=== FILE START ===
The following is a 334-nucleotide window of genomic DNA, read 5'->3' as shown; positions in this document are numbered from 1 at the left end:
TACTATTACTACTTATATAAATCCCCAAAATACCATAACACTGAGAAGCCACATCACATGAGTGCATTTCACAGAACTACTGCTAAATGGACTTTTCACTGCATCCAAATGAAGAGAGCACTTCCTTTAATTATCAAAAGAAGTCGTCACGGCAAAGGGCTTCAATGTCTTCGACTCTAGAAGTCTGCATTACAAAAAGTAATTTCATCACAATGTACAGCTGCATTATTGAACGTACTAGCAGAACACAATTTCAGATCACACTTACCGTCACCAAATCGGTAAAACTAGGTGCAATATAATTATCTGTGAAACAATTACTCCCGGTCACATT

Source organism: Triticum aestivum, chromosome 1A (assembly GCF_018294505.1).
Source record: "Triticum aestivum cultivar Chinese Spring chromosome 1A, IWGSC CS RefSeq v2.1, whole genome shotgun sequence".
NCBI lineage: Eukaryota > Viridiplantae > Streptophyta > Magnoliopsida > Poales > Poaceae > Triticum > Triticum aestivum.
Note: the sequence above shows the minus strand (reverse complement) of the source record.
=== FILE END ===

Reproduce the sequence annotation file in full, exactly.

The following is a 334-nucleotide window of genomic DNA, read 5'->3' as shown; positions in this document are numbered from 1 at the left end:
TACTATTACTACTTATATAAATCCCCAAAATACCATAACACTGAGAAGCCACATCACATGAGTGCATTTCACAGAACTACTGCTAAATGGACTTTTCACTGCATCCAAATGAAGAGAGCACTTCCTTTAATTATCAAAAGAAGTCGTCACGGCAAAGGGCTTCAATGTCTTCGACTCTAGAAGTCTGCATTACAAAAAGTAATTTCATCACAATGTACAGCTGCATTATTGAACGTACTAGCAGAACACAATTTCAGATCACACTTACCGTCACCAAATCGGTAAAACTAGGTGCAATATAATTATCTGTGAAACAATTACTCCCGGTCACATT

Source organism: Triticum aestivum, chromosome 1A (assembly GCF_018294505.1).
Source record: "Triticum aestivum cultivar Chinese Spring chromosome 1A, IWGSC CS RefSeq v2.1, whole genome shotgun sequence".
NCBI lineage: Eukaryota > Viridiplantae > Streptophyta > Magnoliopsida > Poales > Poaceae > Triticum > Triticum aestivum.
Note: the sequence above shows the minus strand (reverse complement) of the source record.